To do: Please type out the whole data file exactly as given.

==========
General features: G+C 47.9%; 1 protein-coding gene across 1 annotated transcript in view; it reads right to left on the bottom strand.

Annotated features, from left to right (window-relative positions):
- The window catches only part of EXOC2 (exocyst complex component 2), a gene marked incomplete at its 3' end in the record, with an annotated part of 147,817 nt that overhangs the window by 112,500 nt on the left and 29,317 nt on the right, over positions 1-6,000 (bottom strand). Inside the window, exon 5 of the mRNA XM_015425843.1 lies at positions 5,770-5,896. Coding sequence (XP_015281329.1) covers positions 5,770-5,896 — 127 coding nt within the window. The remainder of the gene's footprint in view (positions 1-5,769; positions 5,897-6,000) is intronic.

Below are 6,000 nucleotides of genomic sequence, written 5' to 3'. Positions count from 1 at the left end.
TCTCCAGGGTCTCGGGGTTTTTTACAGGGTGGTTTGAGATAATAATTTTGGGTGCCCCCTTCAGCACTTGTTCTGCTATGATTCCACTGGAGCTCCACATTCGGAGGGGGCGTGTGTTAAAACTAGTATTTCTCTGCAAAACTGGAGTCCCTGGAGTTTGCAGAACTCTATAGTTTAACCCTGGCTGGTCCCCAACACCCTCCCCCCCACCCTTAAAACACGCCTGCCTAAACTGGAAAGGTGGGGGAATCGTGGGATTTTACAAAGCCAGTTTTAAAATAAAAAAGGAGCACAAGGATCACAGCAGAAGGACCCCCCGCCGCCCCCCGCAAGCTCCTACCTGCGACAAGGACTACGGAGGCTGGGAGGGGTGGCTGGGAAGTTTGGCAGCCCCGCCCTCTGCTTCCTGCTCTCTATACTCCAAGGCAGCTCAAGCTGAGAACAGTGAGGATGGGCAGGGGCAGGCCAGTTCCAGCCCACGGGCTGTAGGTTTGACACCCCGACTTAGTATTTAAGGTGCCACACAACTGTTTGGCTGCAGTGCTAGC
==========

General features: G+C 47.9%; 1 protein-coding gene across 1 annotated transcript in view; it reads right to left on the bottom strand.

Annotated features, from left to right (window-relative positions):
- The window catches only part of EXOC2 (exocyst complex component 2), a gene marked incomplete at its 3' end in the record, with an annotated part of 147,817 nt that overhangs the window by 112,500 nt on the left and 29,317 nt on the right, over positions 1-6,000 (bottom strand). Inside the window, exon 5 of the mRNA XM_015425843.1 lies at positions 5,770-5,896. Coding sequence (XP_015281329.1) covers positions 5,770-5,896 — 127 coding nt within the window. The remainder of the gene's footprint in view (positions 1-5,769; positions 5,897-6,000) is intronic.

Below are 6,000 nucleotides of genomic sequence, written 5' to 3'. Positions count from 1 at the left end.
TCTCCAGGGTCTCGGGGTTTTTTACAGGGTGGTTTGAGATAATAATTTTGGGTGCCCCCTTCAGCACTTGTTCTGCTATGATTCCACTGGAGCTCCACATTCGGAGGGGGCGTGTGTTAAAACTAGTATTTCTCTGCAAAACTGGAGTCCCTGGAGTTTGCAGAACTCTATAGTTTAACCCTGGCTGGTCCCCAACACCCTCCCCCCCACCCTTAAAACACGCCTGCCTAAACTGGAAAGGTGGGGGAATCGTGGGATTTTACAAAGCCAGTTTTAAAATAAAAAAGGAGCACAAGGATCACAGCAGAAGGACCCCCCGCCGCCCCCCGCAAGCTCCTACCTGCGACAAGGACTACGGAGGCTGGGAGGGGTGGCTGGGAAGTTTGGCAGCCCCGCCCTCTGCTTCCTGCTCTCTATACTCCAAGGCAGCTCAAGCTGAGAACAGTGAGGATGGGCAGGGGCAGGCCAGTTCCAGCCCACGGGCTGTAGGTTTGACACCCCGACTTAGTATTTAAGGTGCCACACAACTGTTTGGCTGCAGTGCTAGC